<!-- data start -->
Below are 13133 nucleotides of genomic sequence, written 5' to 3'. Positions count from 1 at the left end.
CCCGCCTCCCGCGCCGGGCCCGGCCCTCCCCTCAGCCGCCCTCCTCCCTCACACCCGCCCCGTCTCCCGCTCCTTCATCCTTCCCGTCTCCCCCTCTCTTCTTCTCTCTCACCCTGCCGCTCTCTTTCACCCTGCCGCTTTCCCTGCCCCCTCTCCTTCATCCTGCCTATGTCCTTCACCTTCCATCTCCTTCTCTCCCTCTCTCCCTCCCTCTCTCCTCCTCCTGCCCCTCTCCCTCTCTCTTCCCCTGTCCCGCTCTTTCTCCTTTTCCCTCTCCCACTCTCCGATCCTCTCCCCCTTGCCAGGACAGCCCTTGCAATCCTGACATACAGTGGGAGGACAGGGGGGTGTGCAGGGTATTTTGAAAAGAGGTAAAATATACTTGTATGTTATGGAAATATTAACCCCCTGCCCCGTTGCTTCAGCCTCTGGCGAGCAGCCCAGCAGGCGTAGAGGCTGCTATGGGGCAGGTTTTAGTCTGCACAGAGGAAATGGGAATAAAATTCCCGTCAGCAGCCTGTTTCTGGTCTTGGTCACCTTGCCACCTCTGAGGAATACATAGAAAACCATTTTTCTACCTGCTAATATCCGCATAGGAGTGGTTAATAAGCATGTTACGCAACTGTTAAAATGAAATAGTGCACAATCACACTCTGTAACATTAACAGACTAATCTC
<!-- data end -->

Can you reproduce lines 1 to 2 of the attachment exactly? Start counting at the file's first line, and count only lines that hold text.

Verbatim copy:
Below are 13133 nucleotides of genomic sequence, written 5' to 3'. Positions count from 1 at the left end.
CCCGCCTCCCGCGCCGGGCCCGGCCCTCCCCTCAGCCGCCCTCCTCCCTCACACCCGCCCCGTCTCCCGCTCCTTCATCCTTCCCGTCTCCCCCTCTCTTCTTCTCTCTCACCCTGCCGCTCTCTTTCACCCTGCCGCTTTCCCTGCCCCCTCTCCTTCATCCTGCCTATGTCCTTCACCTTCCATCTCCTTCTCTCCCTCTCTCCCTCCCTCTCTCCTCCTCCTGCCCCTCTCCCTCTCTCTTCCCCTGTCCCGCTCTTTCTCCTTTTCCCTCTCCCACTCTCCGATCCTCTCCCCCTTGCCAGGACAGCCCTTGCAATCCTGACATACAGTGGGAGGACAGGGGGGTGTGCAGGGTATTTTGAAAAGAGGTAAAATATACTTGTATGTTATGGAAATATTAACCCCCTGCCCCGTTGCTTCAGCCTCTGGCGAGCAGCCCAGCAGGCGTAGAGGCTGCTATGGGGCAGGTTTTAGTCTGCACAGAGGAAATGGGAATAAAATTCCCGTCAGCAGCCTGTTTCTGGTCTTGGTCACCTTGCCACCTCTGAGGAATACATAGAAAACCATTTTTCTACCTGCTAATATCCGCATAGGAGTGGTTAATAAGCATGTTACGCAACTGTTAAAATGAAATAGTGCACAATCACACTCTGTAACATTAACAGACTAATCTC